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Gastroenterology Conference Spotlights Obesity

Monday 19 November 2007

Gastroenterology Conference Spotlights Obesity Epidemic, Liver Disease and Inflammatory Bowel Diseases

This week (21-23 November) the New Zealand Society of Gastroenterology will hold its Annual Scientific Meeting at the Christchurch Convention Centre. Over 400 delegates including Gastroenterologists, Surgeons and Nurses from New Zealand, Australia and further afield will learn about recent advances in patient care and research concerning digestive health.

Major topics for this year’s meeting include the surgical treatment of obesity, an epidemic sweeping the western world that is associated with diabetes, heart disease, cancer and premature death. Professor Paul O’Brien, Director, Centre of Obesity Research and Education, Monash University, Melbourne, will present his findings of the beneficial effects of keyhole stomach surgery on over 1000 obese patients.

Professor Geoff Farrell from Canberra, Australia will speak on the toxic effects on the liver of medications, such as antibiotics. Dr Simon Travis from Oxford, UK will discuss the management of inflammatory bowel disease, including Crohn’s disease and ulcerative colitis.

Keyhole surgery leads to sustained weight loss

Professor Paul O’Brien, Director, Centre of Obesity Research and Education, Monash University, Melbourne, is one of the most experienced surgeons worldwide who performs keyhole surgery as a treatment for obesity. By using a laparoscopic technique, Professor O’Brien places an inflatable band around the stomach, leading to a reduction in the stomach’s capacity and reducing appetite.

Obesity is one of the biggest health concerns facing the western world. In NZ, almost half of the adult population is obese or overweight. Obesity is also an emerging problem for children and leads to increased rates of diabetes, heart disease, stroke and cancer, leading to reduced life expectancy. Drug and diet treatments for obesity can be effective in the short term, but weight often returns in the long term. Professor O’Brien is not only one of the most experienced Bariatric Surgeons in the world but he and his research group have performed ground-breaking research into the benefits and safety of this approach.

While it is widely recognised that surgery is an effective means of controlling weight and the associated medical complications, access to such surgery in New Zealand is limited with only a handful of these procedures being offered in the public sector each year. This has led to obese patients being forced to wait long periods while their health deteriorates or having to sell their house, in some cases, to finance surgery in the private sector.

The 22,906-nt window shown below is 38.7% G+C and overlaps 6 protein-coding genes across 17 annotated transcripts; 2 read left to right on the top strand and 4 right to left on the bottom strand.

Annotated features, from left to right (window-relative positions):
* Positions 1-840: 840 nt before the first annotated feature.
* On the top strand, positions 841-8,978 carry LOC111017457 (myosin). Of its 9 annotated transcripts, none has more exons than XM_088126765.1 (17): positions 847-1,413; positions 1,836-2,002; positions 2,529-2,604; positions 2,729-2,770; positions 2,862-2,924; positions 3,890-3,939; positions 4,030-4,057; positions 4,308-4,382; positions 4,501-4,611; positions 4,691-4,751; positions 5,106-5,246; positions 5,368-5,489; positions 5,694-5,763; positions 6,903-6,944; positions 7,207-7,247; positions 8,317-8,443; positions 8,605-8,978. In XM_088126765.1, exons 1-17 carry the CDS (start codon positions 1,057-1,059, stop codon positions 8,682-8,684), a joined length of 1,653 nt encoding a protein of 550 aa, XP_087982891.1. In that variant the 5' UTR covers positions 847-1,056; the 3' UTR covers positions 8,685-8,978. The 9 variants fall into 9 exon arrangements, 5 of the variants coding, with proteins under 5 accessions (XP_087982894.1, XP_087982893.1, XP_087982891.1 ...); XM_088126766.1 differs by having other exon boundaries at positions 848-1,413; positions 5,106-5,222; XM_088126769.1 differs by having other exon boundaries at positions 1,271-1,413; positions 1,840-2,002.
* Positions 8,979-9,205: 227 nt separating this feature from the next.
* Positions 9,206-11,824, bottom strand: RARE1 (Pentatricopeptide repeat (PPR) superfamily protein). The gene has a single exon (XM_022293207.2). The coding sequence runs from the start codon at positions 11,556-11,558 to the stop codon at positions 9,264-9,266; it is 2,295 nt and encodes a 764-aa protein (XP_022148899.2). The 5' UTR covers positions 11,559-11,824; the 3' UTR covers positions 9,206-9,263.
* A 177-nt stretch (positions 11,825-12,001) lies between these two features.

Dr Robyn Toomath, Wellington Endocrinologist and Fight the Obesity Epidemic spokesperson will also be speaking at the conference.

To find out more about Obesity and the New Zealand Society of Gastroenterology Annual Scientific Meeting, or to arrange an interview with Professor O’Brien or Dr Toomath, visit the website www.gastro2007.co.nz or contact Dr Richard Gearry 0272127485 on Friday 23 November.

Think twice before asking your doctor for antibiotics

Professor Geoff Farrell, Director Gastroenterology & Hepatology Unit, The Canberra Hospital and Professor of Hepatic Medicine Australian National University, Canberra, Australia will speak on the toxic effects of drugs on the liver on Thursday 22 November. Professor Farrell, who wrote the textbook on the toxic effects of drugs on the liver, is an international expert on liver disease and will also be addressing the conference on the treatment of Hepatitis B virus.

Drugs are a common cause of short term liver problems and antibiotics are amongst the more common drugs that may lead to jaundice (yellow discoloration of the skin and eyes). General Practitioners are aware of this and other side effects from antibiotics and, therefore, think carefully about potential side effects of these and other drugs before prescribing them. This is despite many patients insisting on antibiotics when they are not indicated.

To find out more about Drugs and the Liver and the New Zealand Society of Gastroenterology Annual Scientific Meeting, or to arrange an interview with Professor Farrell, visit the website www.gastro2007.co.nz

Biological drugs for inflammatory bowel disease – are New Zealand patients getting a fair go?

Dr Simon Travis, Director of Gastroenterology from The John Radcliffe Infirmary, Oxford, UK will be addressing the conference on aspects of inflammatory bowel disease (IBD) treatment. IBD comprises Crohn’s disease and ulcerative colitis and local research has shown that almost 2000 Cantabrians are affected leading to episodes of diarrhoea, rectal bleeding and abdominal pain. Most patients are diagnosed between 15 and 35 years of age and often require major surgery, face time away from work and endure reduced quality of life.

New drugs have been developed that improve quality of life, reducing the need for surgery and other drugs but access to these drugs is limited in New Zealand due to their cost. Subsequently, patients in New Zealand may receive inferior treatment for this condition compared to most western countries. Furthermore, the use of these drugs differs around the country suggesting inequalities of access.

To find out more about IBD and access to biological drugs and the New Zealand Society of Gastroenterology Annual Scientific Meeting, or to arrange an interview with Dr Simon Travis or Dr Richard Gearry, visit the website www.gastro2007.co.nz or contact Dr Richard Gearry 0272127485 on Wednesday 23 November.

ENDS

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